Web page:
George Murray’s fourth book of poetry is a selection of 409 aphorisms – those sometimes philosophic, sometimes sophomoric distillations of thought invented by Hippocrates and perfected by Yogi Berra. Murray is one of the few poets publishing aphorisms in English today, and Glimpse proves he is also one of the best.
Murray’s aphorisms cover erotic, aesthetic, theological, and gastrointestinal ground. His most successful technique is one perfected by François de la Rochefoucauld: the triple noun and/or gerund syllogism (“Clinging is climbing without ascent”). His tone varies from that of a wild-haired desert prophet to boozy penseur; Murray as frequently channels Lao Tzu or Descartes as Henny Youngman. Few aphorists could give us both “The night is so covered in full stops we cannot read the sentences for the periods” and “That’s the thing with evolution, it’s turtles all the way down.”
Wittgenstein, in one of his own aphorisms, wrote: “Like everything metaphysical, the harmony between thought and reality is to be found in the grammar of the language.” The sense one gets from reading the best aphorisms – and many of Murray’s can stand alongside the very best – is that the grammar of the aphorism itself becomes figurative, and we see the world as metaphor. The syntax becomes epistemological, and it’s the syntax that convinces us of the aphorism’s rightness. When Murray fails – which isn’t all that often – it’s because that syntactical bridge between the world and the word is an unsteady truss or two away from suspension.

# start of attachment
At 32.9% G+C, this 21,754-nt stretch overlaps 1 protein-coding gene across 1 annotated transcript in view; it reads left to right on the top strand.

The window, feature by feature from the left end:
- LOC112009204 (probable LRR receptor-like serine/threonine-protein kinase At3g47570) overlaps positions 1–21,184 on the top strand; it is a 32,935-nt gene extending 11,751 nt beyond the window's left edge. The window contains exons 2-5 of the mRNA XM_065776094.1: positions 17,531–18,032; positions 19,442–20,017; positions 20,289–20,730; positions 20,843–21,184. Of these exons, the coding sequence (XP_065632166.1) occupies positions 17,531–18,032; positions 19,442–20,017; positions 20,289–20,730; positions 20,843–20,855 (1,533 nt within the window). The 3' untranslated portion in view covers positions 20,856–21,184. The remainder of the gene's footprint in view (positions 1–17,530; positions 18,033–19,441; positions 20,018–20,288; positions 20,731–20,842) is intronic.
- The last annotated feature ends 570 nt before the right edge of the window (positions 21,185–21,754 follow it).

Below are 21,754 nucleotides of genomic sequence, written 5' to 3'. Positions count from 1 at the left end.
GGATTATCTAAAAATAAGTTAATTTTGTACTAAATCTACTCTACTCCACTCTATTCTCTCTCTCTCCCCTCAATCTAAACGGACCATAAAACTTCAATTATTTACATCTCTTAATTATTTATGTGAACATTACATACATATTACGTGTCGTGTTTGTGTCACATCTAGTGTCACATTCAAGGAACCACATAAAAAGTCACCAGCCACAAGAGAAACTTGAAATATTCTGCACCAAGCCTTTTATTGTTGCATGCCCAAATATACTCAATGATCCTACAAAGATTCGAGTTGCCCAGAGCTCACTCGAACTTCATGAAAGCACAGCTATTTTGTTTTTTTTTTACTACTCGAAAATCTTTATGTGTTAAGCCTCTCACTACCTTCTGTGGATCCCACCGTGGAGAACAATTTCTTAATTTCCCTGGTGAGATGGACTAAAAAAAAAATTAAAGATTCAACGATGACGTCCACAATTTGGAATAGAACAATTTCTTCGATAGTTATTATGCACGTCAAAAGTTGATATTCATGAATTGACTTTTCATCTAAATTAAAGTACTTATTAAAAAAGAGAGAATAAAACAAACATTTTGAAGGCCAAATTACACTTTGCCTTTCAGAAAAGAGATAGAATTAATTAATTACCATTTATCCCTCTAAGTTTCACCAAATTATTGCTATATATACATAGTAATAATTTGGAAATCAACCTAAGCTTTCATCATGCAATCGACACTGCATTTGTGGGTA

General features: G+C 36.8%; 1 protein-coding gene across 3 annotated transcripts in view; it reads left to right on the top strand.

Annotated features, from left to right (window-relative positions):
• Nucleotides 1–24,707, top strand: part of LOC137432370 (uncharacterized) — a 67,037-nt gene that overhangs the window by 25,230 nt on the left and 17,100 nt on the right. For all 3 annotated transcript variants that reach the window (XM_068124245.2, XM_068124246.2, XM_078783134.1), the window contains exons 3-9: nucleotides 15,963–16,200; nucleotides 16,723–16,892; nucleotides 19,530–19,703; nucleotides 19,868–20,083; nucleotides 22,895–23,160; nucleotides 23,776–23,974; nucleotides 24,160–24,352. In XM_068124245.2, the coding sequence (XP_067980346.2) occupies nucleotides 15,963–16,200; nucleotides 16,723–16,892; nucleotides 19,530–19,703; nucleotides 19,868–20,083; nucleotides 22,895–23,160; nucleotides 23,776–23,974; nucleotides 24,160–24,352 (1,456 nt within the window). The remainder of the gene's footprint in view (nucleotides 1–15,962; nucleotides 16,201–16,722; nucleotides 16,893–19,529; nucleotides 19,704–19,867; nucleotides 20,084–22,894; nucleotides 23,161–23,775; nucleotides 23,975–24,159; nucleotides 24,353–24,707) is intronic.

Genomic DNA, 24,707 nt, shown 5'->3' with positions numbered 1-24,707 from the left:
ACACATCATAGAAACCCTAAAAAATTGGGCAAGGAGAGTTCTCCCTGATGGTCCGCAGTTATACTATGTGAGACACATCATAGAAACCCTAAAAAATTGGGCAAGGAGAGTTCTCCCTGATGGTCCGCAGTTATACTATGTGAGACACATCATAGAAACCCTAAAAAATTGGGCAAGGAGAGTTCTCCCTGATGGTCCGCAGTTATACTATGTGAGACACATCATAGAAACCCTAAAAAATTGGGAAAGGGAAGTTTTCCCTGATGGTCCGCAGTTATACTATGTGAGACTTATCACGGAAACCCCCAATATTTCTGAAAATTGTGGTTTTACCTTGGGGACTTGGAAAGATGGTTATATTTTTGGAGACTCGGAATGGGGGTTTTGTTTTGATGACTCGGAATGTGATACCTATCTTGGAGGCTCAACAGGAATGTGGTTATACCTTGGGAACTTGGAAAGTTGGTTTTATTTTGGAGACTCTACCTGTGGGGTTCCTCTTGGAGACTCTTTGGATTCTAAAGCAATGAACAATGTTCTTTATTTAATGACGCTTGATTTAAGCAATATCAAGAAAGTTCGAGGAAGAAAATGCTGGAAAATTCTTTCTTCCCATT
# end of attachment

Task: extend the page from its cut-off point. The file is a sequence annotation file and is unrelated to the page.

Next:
However wonderful these aphorisms are on their own, Glimpse’s real accomplishment is in its sequencing. The page is its own unit in Glimpse: each group of five aphorisms is subtly interlocked to its page, and each page to the collection as a whole. It’s this sophisticated curation that prevents Glimpse from becoming a kaleidoscope of bon mots or a burlesque of cracking fortune cookies. Instead, we get a glimpse into the soul of a man – eloquent, wry, contradictory, profound.